Two weekends ago we happened to go and visit Cameron in a little town in the middle of nowhere Florida, called Lake Placid. And yes it does have gators. This little town is another example of transformation. They took this “I just passed through a town” town with some lakes, and made it into a destination place to visit. The catch, for the tourist, is all the murals you will find on the walls around town. I have shared them in the past, but I never got to see the clown museum. I just took photo’s on the outside of the building this time but perhaps next time I will actually go in. The colors on the outside of the building certainly transform the building and this small portion of the town.

According to the Encyclopedia Britannica clowns date back to the times of ancient Greece typically as a secondary character. They were also found in Roman times typically wearing a patchwork robe and a pointy hat. In the latter half of the 16th centaury the Harlequin became famous. He was often found in a black domino and in general his behavior featured slapstick comedy. Clowns were found in the English plays by Shakespeare, and in Germay, traveling English actors introduced clowns to the German society.

In the 17th Centaury, the white faced clown, made his appearance. However, the earliest true clown was Joseph Grimaldi, also affectionately known as “Joey”. He as known for slapstick beatings, tumbling and physical tricks.

Why do clowns wear red noses? According to the web it could be traced back to 3 brothers who became a trio in 1909. Each had their own character and designed face. One of the brothers had a white face and represented a elegant but self-important clown, another took the middle of the road between the two brothers, and the last brother took on dark eyebrows and an overstated face with a red nose. Known as the Auguste clown, this clown is typically a joker and who has overstated features and wearing ill fitting clothes.

I did not know that there are actually master clowns and the 4 well known master clowns are Otto Griebling, Bobby Kaye, and Lou Jacobs and Glen Little. Finally a bit of information I was not aware of – I did wonder if clowns could patent their face but apparently it is very hard to stop another clown from copying their faces, but it is not encouraged. To keep track of all the different clown faces, an artist was hired to paint the faces as a record onto eggs.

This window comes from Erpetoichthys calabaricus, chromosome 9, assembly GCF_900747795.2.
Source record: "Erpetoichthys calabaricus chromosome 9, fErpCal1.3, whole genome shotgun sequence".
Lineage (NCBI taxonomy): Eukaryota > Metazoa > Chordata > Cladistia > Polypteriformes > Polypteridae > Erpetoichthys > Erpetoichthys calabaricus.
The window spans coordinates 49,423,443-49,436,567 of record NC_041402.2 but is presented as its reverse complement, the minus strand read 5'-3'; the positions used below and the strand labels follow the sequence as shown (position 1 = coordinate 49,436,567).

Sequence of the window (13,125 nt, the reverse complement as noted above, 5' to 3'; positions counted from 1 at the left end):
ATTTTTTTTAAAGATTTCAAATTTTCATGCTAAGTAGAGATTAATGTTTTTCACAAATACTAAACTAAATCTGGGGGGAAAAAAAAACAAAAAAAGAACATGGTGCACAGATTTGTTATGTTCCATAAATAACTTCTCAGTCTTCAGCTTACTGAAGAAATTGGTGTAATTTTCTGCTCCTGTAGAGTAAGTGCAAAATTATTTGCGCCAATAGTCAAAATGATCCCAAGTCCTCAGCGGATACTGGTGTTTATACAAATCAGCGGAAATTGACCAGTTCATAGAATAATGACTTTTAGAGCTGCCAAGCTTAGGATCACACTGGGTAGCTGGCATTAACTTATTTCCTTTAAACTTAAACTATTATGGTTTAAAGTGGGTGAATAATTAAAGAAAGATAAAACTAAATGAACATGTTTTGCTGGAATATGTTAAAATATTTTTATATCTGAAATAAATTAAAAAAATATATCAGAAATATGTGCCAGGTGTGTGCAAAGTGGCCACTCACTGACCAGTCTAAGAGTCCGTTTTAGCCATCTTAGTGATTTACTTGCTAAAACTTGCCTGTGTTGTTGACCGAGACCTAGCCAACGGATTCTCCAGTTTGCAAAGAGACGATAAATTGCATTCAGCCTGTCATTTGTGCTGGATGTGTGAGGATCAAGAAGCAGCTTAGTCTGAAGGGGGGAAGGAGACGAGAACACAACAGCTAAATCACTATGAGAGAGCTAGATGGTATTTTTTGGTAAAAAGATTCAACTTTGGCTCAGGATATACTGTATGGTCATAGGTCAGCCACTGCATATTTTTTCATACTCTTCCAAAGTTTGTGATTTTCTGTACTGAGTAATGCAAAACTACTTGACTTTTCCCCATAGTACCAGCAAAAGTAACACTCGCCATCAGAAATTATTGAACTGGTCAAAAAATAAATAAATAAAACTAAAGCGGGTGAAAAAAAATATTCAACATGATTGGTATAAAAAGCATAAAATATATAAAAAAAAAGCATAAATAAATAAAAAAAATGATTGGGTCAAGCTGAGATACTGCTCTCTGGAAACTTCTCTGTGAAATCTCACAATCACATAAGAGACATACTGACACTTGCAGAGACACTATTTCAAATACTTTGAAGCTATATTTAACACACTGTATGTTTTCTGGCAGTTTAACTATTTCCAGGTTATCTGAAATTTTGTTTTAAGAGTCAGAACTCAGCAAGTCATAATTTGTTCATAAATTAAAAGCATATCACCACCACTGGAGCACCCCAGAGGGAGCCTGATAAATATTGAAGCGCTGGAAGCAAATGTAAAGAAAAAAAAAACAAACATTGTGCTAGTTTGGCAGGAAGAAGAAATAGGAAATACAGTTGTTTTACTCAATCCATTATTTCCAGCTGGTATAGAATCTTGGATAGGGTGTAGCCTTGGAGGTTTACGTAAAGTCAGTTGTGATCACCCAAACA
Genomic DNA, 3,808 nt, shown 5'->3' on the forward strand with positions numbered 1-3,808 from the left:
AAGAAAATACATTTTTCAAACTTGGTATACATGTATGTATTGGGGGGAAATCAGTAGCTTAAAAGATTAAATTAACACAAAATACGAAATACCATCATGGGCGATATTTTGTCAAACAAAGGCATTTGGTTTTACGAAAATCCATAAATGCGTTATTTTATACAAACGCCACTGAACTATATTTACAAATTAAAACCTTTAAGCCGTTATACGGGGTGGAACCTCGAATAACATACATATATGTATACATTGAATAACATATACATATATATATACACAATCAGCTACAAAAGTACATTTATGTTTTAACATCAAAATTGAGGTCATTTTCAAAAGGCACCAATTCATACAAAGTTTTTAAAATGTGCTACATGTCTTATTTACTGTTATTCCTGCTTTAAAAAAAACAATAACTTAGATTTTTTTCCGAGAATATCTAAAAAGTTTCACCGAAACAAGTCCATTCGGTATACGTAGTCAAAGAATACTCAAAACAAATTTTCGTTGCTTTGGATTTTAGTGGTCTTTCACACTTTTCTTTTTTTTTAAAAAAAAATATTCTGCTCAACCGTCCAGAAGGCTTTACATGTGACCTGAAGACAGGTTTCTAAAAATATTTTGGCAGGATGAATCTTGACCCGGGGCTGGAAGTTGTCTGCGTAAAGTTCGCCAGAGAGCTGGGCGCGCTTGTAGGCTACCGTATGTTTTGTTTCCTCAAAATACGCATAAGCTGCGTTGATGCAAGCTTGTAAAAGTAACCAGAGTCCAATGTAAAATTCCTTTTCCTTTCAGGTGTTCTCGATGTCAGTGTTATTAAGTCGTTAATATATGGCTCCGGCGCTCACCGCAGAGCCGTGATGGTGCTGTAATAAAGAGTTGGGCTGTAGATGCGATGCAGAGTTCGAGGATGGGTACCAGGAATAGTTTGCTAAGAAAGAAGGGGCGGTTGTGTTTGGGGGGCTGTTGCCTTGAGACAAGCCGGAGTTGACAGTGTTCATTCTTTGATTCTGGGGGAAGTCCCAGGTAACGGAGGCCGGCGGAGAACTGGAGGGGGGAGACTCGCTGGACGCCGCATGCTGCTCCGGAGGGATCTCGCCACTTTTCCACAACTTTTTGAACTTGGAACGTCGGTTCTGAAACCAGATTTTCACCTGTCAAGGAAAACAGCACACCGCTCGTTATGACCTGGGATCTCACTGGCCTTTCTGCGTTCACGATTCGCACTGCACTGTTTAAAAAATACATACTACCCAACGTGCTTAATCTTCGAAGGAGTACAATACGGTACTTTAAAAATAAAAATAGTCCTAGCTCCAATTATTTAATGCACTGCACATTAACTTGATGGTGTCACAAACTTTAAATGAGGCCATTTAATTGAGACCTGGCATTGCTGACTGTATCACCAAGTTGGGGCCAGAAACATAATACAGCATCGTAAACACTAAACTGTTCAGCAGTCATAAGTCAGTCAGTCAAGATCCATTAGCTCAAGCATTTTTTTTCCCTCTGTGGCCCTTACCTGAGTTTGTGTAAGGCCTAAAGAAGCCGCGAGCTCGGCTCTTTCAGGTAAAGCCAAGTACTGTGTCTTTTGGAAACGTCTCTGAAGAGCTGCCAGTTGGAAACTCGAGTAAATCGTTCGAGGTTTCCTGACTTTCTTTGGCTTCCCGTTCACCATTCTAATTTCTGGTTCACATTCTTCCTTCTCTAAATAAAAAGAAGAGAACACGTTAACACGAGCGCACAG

For me Cirque Du Soleil is a wonderful big tent adventure. While the acrobatics are out of this world, and I have to say I am super impressed, it’s the clowns that garner the laughter with their antics. I have seen the Beatles Cirque, and last year we saw Alegria. Even in that dramatic show, they had clowns. Apparently Corteo is about the life of clowns – I may need to watch out for that one but right now it is in Norway.

Clowns have the most amazing way of engaging young and old, taking a sad face to one of joy and laughter.

“I think I will be a clown when I get grown” said Dill. “Yes sir, a clown…. there ain’t one thing this world that I can do about folks except laugh, so I’m gonna join the circus and laugh my head off”

“You got it backwards, Dill” said Jem. “Clowns are sad, it’s folks that laugh them.”

“Well, I’m gonna be a new kind of clown. I’m gonna stand in the middle of the ring and laugh at the folks”

~ Harper Lee

This is a circle blog and as I mentioned, we have some very talented ladies in the group. The sneak peaks are stunning and I cannot wait to see the rest. Take some time to follow the links and see what they have for you this month. My incredibly artistic friend Elizabeth of It’s Still life Photography by Elizabeth Willson is up next is up next. I can’t wait to see what she has to share. You can see more of her work by clicking on her Facebook page or Instagram page. Definitely check out her incredible art.

Come and share your images  Facebook and Instagram tagging #sharesix_transform

You can also find me on Facebook, and Instagram.

Share Six: September 2021: Quote

Can you believe it is September? A few more weeks and life is going to change again. I will go from being a parent to a grandparent. It is so exciting and a little stressful as well. Having a baby during covid makes my heart beat a little faster.

With all this going on there has not been a lot of photography done. This year has run me down to be honest. But we did try to get a 2 day away in before the baby comes along and Richard and I traveled up to St Augustine. A place we used to visit regularly but have not been for a few years. We did take a detour last year on the way to Georgia and it was so busy we kind of by passed and went away from the historic district.

It turns out that this month Lynne chose a quote and it work perfectly with our St Augustine trip.

“My life is shaped by the urgent need to wander and observe, and my camera is my passport”

— Steve McCurry

We love to travel. We have been doing the odd get away. Richard has been a little nervous taking his vacation because he doesn’t know whether he will need his vacation. I on the other hand am conscious that I still have 3 weeks vacation to take.

So we hit the road and 4.5 hours later we booked into a quaint little Bed and Breakfast right in the historic district of St Augustine. It was a 5 second walk to the main street and all the restaurants. A 10 minute walk to the cruise. This trip we did something different, something that we have never done in St Augustine. We took in the winery, the distillery and the brewery. And that was all before lunch. Oops, I needed food. Seriously though, they only give you tiny little glasses which are half full. But if you are heading to St Augustine I would recommend you check them out.

Richard loves the sunset cruises and so that was our goal for the first evening. We quickly grabbed dinner at Harry’s and then headed down to the quay to wait on the cruise. The weather was iffy to be honest and I was not optimistic that I would get anything worth while but I did manage capture a few images I was happy with.

When I looked at this picture I thought that Richard looked like he had been out in the sun all day. This is one of the side effects of the immunotherapy. His skin turns really red. The other side effect is that he gets a very itchy rash.